Operating in regulation-heavy New York City, the metropolis where the taximeter has been running since 1907, has become the object of a Holy Grailesque quest for ride-hailing startups. The latest to get in is Lyft, the San Francisco-based ride-sharing startup best known for its friendly attitude--and those big, furry, bright-pink mustaches Lyft drivers strap on to the grills of their cars.
It's planning on turning on the motors in Brooklyn and Queens at 7 p.m. Friday.
This is despite the fact the company has been slapped with a cease-and-desist letter (read below) by the New York state Department of Financial Services. In it, Superintendent Benjamin Lawsky accuses the startup of "acting in bad faith." This comes after the city's Taxi and Limousine Commission issued a notice on July 9 threatening to impose hefty fines on Lyft drivers, and impound their cars.
"Lyft has not complied with TLC's safety requirements and other licensing criteria to verify the integrity and qualifications of the drivers or vehicles used in their service, and Lyft does not hold a license to dispatch cars to pick up passengers," the agency said. (Lyft responded with a lengthy document it calls a "safety committment," which you can read below.)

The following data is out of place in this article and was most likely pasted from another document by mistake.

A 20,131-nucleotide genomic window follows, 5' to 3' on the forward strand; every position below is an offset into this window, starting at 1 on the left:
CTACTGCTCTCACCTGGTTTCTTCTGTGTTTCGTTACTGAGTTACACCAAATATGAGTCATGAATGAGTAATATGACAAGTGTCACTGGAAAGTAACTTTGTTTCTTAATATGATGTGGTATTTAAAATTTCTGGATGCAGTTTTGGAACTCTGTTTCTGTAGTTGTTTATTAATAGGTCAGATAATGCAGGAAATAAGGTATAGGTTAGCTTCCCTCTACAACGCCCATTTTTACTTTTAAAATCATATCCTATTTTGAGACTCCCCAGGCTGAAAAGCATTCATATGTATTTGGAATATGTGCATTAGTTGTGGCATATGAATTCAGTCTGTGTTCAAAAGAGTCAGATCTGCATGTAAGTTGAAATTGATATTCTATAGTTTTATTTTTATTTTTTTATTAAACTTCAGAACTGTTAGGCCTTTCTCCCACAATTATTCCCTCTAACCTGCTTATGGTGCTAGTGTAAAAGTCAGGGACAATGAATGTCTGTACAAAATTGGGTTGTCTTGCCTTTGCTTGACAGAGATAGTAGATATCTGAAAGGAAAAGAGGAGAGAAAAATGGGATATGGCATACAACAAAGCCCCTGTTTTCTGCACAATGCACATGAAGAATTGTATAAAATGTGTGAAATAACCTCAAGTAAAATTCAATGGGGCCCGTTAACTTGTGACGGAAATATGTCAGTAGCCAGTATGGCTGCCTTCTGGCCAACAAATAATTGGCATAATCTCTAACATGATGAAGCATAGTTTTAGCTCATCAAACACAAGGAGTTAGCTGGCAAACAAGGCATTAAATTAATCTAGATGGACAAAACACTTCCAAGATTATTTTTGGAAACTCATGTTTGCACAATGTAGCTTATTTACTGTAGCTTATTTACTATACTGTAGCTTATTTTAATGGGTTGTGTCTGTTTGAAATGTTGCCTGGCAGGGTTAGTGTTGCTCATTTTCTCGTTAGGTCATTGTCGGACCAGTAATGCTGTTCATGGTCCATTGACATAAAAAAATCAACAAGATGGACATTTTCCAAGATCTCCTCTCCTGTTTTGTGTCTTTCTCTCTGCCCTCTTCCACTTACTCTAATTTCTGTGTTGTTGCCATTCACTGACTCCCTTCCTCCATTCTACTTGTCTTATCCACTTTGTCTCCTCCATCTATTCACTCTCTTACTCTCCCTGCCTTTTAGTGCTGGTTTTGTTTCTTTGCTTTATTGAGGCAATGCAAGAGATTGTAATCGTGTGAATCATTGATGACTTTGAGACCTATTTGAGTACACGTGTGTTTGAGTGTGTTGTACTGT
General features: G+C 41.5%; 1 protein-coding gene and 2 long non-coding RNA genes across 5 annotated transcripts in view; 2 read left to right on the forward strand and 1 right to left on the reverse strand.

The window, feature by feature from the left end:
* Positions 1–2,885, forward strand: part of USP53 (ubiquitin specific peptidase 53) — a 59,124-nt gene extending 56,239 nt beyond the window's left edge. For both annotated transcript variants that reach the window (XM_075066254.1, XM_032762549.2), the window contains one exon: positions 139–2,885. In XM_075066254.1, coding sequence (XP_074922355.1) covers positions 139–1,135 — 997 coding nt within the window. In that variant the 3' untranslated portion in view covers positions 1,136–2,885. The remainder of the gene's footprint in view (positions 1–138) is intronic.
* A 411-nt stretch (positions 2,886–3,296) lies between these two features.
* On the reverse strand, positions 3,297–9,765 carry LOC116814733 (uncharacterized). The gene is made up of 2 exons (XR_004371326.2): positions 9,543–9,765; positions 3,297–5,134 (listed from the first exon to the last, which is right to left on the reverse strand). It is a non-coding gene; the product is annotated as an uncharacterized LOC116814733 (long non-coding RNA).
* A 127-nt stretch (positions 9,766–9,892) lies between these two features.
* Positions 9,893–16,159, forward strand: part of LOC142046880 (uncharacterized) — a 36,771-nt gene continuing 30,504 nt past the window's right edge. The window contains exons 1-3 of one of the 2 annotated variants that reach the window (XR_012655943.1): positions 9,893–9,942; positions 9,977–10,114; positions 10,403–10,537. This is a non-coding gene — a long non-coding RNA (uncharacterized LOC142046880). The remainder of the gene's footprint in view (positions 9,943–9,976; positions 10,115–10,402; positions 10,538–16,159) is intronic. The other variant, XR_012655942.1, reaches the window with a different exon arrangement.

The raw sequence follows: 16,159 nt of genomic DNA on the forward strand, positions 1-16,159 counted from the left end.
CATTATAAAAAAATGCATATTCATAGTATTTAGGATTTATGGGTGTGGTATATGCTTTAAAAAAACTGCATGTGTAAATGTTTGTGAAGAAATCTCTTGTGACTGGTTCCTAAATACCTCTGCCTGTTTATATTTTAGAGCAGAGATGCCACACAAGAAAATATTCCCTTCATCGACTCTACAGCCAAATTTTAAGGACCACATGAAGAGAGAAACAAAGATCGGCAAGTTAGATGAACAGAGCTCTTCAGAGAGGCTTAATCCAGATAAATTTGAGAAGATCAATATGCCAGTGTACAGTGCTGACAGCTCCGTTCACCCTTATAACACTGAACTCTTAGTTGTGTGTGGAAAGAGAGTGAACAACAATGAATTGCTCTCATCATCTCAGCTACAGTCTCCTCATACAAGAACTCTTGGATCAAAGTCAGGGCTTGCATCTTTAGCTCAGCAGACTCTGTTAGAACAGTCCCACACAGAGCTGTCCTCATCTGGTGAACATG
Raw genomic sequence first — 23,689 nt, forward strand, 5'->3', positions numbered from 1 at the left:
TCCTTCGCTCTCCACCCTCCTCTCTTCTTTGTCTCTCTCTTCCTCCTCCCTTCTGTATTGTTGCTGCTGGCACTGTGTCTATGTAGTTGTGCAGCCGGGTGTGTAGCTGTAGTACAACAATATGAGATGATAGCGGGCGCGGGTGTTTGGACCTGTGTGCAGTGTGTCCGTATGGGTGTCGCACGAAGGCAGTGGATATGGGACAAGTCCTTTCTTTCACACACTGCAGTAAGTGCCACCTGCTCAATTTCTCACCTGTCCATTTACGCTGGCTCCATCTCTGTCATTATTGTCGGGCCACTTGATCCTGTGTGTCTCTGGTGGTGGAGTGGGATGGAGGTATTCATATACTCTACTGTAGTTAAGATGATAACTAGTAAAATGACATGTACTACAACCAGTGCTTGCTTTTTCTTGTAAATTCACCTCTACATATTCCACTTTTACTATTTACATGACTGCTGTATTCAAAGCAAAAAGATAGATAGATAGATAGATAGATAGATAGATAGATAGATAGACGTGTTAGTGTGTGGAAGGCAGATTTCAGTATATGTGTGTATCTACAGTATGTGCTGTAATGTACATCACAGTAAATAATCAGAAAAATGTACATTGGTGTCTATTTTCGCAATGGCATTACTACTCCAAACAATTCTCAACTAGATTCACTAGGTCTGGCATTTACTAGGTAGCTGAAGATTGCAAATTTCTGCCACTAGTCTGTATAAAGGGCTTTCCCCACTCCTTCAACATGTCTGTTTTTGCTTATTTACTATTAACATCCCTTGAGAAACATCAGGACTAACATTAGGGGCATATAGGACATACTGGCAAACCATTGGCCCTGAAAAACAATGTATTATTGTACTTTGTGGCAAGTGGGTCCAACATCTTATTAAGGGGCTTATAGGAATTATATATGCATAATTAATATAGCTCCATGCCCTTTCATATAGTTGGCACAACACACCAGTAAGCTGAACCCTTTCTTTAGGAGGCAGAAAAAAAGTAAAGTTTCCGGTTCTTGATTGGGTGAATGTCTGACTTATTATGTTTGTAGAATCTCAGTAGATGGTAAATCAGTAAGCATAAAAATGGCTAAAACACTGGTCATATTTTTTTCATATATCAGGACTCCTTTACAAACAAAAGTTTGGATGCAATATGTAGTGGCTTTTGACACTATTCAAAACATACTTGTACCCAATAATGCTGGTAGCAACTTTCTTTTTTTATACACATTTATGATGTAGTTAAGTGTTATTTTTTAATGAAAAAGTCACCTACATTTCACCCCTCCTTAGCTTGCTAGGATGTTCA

This hasn't rained on Lyft's parade--at least not yet. CEO and co-founder John Zimmer confirmed to Inc. Thursday that plans for a Friday launch were still underway, and that he was actively in conversation with regulators to form a compromise. After hanging up on a phone call, Zimmer said: "We are really engaged in the dialogue--that's what I was just doing--to satisfy any concerns they raise."
Asked whether Lyft would still launch this week in Brooklyn and Queens--the two most populous New York City boroughs--Zimmer said: "That's the plan; it's still the plan," noting the company has 500 local drivers lined up for the launch.
Lyft operates in 67 markets, including New York's Buffalo and Rochester, where it's been in service since April of this year.
In California, as in New York state, Lyft--along with several other ride-sharing and car-hailing startups, including Uber and SideCar--met strict regulatory opposition upon launching. Zimmer says his approach is to first examine the existing regulations, and then engage in a discussion with regulators or legislators to ensure his company's insurance and drivers' policies comply.
"We'd love to work on new rules for this new industry that take into account public safety, because we are already doing these things," he said.